Hailing back to old Bichon breeds, the Havanese stemmed from European breeds accompanying sailors on their journeys to Cuba. The well-heeled fell for them instantly. This connection to wealth almost spelled the death knell of the breed during the Cuban revolution. Fortunately some were secretly brought to the United States during the upheaval, and they've enjoyed the same delighted reception wherever their paws have landed.
The breed is sweet, playful and sensitive – yet will bark a greeting or an alarm. They enjoy other animals and welcome visiting playmates or new roommates. Their sensitivity means that they should never be treated roughly. Yelling is not necessary, as they're willing to please – although they are normal dogs that sometimes like to test you before acquiescing to your wishes.
Fuzzy, wuzzy and, oh, so cute. The coat can be curly or wavy. A long tail curls over the back. They are born with many different colors and patterns, each an individual.
Havanese are so happy, they are not only willing but eager to do almost anything - from formal agility or obedience to just playing fetch or tag with the kids. They make wonderful therapy dogs, delighted to curl up on a lap and settle in for a long petting session.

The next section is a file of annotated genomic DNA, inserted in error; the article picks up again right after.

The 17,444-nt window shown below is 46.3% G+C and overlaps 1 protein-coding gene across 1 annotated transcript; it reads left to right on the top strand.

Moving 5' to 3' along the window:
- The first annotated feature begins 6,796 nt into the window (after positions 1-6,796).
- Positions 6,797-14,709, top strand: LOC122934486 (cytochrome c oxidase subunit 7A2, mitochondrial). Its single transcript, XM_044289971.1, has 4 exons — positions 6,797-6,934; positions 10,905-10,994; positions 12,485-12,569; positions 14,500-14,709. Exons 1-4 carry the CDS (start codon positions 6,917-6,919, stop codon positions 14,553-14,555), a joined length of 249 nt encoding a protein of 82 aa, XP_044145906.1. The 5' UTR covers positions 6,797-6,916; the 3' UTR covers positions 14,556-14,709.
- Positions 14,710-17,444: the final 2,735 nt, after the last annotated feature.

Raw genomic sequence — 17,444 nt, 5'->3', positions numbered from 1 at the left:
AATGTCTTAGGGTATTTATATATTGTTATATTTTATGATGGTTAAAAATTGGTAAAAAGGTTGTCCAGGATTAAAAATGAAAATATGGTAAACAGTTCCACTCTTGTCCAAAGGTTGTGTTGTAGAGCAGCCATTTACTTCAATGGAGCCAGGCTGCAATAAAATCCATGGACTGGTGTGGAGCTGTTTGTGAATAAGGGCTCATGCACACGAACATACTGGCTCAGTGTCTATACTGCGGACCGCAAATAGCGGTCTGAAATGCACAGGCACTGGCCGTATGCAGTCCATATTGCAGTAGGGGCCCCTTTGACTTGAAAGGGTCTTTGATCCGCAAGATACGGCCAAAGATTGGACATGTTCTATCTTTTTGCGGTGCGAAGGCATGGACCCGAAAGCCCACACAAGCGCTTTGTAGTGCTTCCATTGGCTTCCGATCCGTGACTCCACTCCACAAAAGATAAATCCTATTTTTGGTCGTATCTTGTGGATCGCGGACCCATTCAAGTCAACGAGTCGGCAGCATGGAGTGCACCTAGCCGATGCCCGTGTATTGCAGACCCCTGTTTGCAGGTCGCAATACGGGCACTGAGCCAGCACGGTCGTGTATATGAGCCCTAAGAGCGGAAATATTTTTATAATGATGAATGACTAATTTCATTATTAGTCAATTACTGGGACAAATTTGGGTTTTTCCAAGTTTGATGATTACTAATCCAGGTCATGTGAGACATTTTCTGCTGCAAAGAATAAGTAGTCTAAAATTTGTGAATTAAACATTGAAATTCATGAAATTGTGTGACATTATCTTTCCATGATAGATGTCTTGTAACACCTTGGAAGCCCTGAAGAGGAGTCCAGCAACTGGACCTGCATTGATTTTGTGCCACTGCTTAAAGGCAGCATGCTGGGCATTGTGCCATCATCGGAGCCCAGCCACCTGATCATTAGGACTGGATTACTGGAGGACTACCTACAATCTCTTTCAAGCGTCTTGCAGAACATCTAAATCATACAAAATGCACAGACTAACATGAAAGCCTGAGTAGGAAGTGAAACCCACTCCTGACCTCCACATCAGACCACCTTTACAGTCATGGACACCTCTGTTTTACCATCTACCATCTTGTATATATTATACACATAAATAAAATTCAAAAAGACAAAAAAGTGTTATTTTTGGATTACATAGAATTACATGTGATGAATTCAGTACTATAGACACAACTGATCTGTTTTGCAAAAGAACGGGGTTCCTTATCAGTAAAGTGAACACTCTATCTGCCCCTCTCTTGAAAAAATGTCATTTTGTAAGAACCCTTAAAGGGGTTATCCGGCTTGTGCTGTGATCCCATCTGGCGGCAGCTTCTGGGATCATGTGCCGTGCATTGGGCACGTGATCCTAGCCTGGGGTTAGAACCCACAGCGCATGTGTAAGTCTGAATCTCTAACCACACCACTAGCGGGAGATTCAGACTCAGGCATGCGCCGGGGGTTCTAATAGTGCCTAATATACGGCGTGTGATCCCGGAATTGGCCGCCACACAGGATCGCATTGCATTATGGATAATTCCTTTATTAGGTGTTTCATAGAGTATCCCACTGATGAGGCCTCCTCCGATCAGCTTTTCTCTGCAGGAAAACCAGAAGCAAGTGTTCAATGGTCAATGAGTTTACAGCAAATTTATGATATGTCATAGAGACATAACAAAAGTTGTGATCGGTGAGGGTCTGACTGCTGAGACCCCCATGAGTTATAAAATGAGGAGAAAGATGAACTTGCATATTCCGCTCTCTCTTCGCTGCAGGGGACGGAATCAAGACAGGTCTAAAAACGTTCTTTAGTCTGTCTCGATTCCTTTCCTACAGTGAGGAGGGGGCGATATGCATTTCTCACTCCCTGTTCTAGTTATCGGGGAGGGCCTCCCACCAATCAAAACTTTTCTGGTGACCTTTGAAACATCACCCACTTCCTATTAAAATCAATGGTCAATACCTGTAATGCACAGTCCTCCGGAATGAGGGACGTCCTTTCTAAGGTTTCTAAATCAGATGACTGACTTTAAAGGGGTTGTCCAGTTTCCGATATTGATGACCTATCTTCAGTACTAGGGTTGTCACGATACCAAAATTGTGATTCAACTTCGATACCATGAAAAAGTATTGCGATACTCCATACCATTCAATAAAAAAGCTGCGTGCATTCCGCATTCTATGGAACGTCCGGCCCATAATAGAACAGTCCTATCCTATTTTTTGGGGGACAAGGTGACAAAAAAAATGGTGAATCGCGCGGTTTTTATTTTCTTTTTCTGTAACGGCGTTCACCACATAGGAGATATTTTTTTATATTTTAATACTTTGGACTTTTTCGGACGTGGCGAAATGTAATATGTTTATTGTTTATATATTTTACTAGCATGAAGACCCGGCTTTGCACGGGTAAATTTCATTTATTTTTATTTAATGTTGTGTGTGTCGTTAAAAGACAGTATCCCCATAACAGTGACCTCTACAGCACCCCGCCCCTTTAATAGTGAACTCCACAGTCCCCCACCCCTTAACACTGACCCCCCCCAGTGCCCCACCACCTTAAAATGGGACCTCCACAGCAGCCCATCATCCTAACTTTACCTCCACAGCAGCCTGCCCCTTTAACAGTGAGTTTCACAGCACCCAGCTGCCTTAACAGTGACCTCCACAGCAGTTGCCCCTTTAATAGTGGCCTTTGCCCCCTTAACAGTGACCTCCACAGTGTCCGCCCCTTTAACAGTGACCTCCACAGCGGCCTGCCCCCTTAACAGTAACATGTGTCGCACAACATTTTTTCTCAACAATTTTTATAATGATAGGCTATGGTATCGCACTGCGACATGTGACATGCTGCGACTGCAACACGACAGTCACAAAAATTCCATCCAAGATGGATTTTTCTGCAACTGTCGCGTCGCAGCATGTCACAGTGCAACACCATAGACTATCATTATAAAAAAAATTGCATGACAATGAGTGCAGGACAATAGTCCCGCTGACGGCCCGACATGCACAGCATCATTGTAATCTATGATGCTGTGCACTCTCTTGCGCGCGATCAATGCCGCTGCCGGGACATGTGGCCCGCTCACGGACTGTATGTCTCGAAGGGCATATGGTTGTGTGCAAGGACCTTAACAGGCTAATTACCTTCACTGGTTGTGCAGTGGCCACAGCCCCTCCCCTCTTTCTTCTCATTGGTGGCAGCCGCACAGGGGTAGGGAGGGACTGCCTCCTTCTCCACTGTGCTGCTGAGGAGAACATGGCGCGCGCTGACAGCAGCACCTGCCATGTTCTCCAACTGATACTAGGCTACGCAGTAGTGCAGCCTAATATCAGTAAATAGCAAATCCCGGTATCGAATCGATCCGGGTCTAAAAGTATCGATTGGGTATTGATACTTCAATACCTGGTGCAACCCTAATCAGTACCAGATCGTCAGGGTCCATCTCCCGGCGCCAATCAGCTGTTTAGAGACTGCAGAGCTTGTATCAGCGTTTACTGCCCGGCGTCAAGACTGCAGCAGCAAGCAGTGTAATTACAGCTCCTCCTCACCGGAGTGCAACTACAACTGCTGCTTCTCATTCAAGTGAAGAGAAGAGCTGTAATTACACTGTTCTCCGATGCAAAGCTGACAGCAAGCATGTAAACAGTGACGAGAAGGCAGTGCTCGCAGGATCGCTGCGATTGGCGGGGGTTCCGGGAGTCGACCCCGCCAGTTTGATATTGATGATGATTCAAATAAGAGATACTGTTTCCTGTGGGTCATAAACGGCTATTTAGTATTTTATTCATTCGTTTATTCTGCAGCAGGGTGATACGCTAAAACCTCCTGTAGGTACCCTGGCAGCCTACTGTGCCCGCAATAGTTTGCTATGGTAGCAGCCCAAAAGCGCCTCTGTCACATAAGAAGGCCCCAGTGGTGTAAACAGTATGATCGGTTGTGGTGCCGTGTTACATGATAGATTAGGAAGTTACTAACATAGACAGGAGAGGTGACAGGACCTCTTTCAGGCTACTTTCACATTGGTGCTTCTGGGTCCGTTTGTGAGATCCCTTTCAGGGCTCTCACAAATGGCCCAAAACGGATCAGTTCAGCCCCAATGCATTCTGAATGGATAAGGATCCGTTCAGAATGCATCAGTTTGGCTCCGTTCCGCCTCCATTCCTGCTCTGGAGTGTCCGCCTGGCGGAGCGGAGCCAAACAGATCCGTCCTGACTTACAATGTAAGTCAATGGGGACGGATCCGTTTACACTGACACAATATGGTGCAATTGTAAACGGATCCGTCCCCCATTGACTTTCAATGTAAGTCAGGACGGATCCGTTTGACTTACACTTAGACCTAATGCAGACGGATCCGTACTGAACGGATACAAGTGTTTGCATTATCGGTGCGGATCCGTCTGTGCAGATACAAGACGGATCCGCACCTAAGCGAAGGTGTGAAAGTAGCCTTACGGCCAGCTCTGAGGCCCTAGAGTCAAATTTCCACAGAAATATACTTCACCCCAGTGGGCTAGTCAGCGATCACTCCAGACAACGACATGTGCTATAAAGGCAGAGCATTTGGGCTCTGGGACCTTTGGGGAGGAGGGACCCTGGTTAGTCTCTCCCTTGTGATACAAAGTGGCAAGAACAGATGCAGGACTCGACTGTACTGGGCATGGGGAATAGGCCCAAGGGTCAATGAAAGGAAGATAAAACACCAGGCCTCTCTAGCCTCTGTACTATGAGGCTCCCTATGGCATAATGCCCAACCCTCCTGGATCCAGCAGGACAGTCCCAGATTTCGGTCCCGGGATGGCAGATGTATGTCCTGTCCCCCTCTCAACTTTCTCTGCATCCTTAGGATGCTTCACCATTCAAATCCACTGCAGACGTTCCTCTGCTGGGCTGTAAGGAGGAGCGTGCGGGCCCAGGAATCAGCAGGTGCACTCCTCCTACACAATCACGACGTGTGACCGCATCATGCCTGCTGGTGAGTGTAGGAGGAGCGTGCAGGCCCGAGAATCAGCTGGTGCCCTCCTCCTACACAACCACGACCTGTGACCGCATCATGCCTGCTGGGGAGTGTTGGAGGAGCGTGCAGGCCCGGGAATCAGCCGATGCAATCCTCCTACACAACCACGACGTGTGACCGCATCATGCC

Grooming & Care
The Havanese might look sweet enough to eat, but grooming is no piece of cake. The corner of the eyes should be cleaned with a soft, moist cloth. The coat sheds within itself so there is minimal shedding. Unless the coat is corded, however, brushing should happen consistently every other day or mats will occur. A corded coat is similar to that of a Komondor or Puli , albeit smaller scale. These coats take dedicated separation into attractive cords when the coat begins knotting at six to eight months. After this is completed, care is almost nonexistent except for regular bathing and drying, which takes longer than with an uncorded coat. All this care means that some owners elect to clip a pet, particularly after struggling with the teenage shed when mats seem to occur hourly.
The breed is remarkably healthy, but occasionally heart or liver abnormalities can occur. Parents should be CERF tested particularly for cataracts. Veterinarians should palpate knees of pups to make sure there are no slipped patellas or bone deformities.
Barbara Walters has Havanese dogs.
|Challenges||Lots of grooming, barks often.|
|Height||8.5 to 11.5 inches|
|Weight||7 to 13 pounds|
|Life||12 to 15 years|
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